. europe is going to be in the doldrums for quite some time. asia is not charging forward and some of the emerging markets are not charging forward as quickly as they were maybe a few years ago. but i think what all of you recognize and many of you have told me is that everybody is looking to america, because they understand that if we're able to put forward a long-term agenda for growth and prosperity that is broad based here in the united states, that confidence will not just increase here in the united states, it will increase globe balance leave. globally and i think we can get the kind of cycle that all of us have been waiting for and want to see. what is holding us back right now ironically is a lot of stuff that is going on in this town. and i know that many of you have come down here to try to see, is there a way that we can breakthrough the logjam and go ahead and get things done? and i'm here to tell you that nobody wants to get this done more than me. i know that you've got even a lot of briefings, let me just try to describe where the situation is right now with respect
factors going on here too. europe and are drowning in debt. china has a near $3 trillion reserve surplus. you've got demographics. europe and america are aging rapidly. in europe the population is shrinking. there is no such demographic problem in china. you add it all together, debt, demographics and growth rate china is indeed on course to become number one fairly soon. gregg, hold on a second. there is a danger in just extrapolating out from current trends. what's in place will go on forever. we did that with japan 30 years ago. got that one wrong. maybe we shouldn't be extrapolating like this with china. gregg: the other thing that is very conspicuous here is the enormous trade imbalance with china. our trade deficit with china has tripled over the last 10 years. point of fact i just looked it up today. we export 7%. they export 23% to the united states. isn't that a job killer for americans? >> yes it is. there is no question about it. many of the jobs which our fathers and grandfathers had in the united states left a generation ago or 10 years ago, they left for china and that's ba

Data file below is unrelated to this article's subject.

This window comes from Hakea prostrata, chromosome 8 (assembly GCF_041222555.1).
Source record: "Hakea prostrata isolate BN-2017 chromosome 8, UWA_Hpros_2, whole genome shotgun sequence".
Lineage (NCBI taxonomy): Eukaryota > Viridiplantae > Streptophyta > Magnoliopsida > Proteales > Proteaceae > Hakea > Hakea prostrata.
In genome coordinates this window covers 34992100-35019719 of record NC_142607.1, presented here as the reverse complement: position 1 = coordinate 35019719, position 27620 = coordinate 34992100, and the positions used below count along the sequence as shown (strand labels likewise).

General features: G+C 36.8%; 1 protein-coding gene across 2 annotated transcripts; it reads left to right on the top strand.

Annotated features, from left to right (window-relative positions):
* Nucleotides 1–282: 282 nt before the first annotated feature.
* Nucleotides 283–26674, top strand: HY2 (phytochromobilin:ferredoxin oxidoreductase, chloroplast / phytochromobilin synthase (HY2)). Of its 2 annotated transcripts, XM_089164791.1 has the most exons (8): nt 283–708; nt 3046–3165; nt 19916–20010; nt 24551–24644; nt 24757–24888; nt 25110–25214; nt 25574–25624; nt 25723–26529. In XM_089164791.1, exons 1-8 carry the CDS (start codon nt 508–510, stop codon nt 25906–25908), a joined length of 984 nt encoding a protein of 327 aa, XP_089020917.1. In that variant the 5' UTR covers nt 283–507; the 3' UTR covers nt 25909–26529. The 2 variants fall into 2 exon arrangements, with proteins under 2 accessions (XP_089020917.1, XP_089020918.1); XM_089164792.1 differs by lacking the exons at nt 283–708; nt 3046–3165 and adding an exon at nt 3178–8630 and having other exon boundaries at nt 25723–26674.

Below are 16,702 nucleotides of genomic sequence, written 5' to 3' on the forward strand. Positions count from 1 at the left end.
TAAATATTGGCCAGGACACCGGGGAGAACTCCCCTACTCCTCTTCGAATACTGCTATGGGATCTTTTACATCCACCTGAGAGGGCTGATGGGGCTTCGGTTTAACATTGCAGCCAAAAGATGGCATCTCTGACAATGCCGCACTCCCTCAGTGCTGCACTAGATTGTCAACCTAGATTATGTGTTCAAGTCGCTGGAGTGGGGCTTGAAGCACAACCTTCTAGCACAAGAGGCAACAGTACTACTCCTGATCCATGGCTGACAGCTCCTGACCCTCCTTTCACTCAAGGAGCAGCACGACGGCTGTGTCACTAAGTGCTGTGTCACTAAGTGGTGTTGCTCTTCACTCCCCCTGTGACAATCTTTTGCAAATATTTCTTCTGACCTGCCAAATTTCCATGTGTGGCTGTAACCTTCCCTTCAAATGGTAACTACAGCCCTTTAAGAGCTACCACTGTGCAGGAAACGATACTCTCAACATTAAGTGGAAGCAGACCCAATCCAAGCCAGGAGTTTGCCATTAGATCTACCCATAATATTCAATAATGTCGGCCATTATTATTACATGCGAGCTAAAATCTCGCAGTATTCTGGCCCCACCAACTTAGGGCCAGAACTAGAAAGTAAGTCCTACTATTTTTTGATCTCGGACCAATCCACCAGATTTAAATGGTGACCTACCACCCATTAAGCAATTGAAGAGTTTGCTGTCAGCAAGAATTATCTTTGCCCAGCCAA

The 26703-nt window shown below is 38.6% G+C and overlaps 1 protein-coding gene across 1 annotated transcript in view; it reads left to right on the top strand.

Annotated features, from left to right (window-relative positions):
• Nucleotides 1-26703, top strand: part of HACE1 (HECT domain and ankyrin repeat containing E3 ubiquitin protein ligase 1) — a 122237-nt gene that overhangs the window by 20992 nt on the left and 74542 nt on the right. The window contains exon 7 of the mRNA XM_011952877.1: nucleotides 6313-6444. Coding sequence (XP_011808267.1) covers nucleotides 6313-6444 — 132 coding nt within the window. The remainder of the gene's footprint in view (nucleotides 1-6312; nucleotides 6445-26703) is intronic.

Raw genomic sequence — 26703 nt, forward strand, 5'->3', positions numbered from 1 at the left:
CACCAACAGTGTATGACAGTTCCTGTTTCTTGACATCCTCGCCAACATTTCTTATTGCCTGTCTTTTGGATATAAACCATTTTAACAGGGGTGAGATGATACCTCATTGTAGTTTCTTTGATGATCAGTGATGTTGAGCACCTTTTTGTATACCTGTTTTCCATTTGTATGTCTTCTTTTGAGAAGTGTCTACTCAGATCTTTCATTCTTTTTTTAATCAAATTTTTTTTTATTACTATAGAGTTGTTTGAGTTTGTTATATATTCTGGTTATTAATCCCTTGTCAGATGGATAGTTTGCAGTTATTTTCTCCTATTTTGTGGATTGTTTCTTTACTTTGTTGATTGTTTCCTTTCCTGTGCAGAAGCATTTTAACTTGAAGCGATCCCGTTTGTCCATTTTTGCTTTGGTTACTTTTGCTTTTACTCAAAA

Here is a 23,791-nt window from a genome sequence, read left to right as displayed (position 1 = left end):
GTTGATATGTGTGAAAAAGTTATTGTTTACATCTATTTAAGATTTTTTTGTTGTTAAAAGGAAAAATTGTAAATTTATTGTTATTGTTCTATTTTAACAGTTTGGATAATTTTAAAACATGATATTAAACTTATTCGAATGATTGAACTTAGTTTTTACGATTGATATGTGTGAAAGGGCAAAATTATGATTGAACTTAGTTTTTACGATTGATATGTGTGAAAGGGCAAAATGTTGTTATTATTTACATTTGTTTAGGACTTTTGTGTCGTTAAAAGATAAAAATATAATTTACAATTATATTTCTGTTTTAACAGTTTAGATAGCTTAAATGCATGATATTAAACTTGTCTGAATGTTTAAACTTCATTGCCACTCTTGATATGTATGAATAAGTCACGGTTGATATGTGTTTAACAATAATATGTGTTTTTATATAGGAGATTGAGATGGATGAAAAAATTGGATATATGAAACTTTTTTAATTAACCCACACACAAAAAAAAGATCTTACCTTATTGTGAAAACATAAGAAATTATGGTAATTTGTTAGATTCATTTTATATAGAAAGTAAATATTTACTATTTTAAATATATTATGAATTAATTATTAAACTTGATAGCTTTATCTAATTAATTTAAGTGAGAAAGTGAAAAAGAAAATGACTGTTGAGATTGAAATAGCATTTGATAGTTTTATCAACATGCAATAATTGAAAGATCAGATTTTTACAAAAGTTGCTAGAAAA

" kim in third. >>> sales of champagne going flat in europe. with the continent's ongoing economic problems give them not a lot of reasons to pop open the bottles. >> open the prosecco. it's ten bucks a bottle and tastes almost the same. >>> when we come back, new threats against americans from one of al qaeda's most ruthless branches. >>> who is rolling into the playoffs in the nfl? stay with us to find out. ♪ ♪ ♪ ♪ ♪ [ female announcer ] nothing gets you going quite like the power of quaker oats. today is going to be epic. quaker up. [ woman ] too weak. wears off. been there. tried that. ladybug body milk? no thanks. [ female announcer ] stop searching and start repairing. eucerin professional repair moisturizes while actually repairing very dry skin. it's so powerful you can skip a day... but light enough you won't want to. dermatologist recommended eucerin. the end of trial and error has arrived. try a free sample at eucerinus.com. you're always on, so we're always ready. tyson grilled & ready chicken. no preservatives, 98% fat free, and fully cooked. we'll take care
the u.s. becomes like greece. there a terrible economy with 26% unemployment, the highest in europe, and almost no job opportunities for young people frequently lead to riots in the streets. now here a leading democrat is suggesting cutting spending too quick -- too quickly is the real problem. >> the community is concerned about all of their as you teary too. there are many things you can do to reduce debt, but still have a a -- an aspect of the economy. >> some say europe's austerity is a drag on economic growth because it relies on taxation while failing to rein in the expansion of government. and that would seem to back up a republican theme in this fiscal cliff argument. >> if we raise taxes on the top two rates which is about a million small businesses who employ 25% of the workforce, it will cost us over 700,000 jobs and reduce economic growth and lower take home pay. that's a bad scenario. >> the lead negotiator on the republican side of the table facing mr. obama says raising taxes on upper income americans will not fix the huge problems this country is facing. >> even if t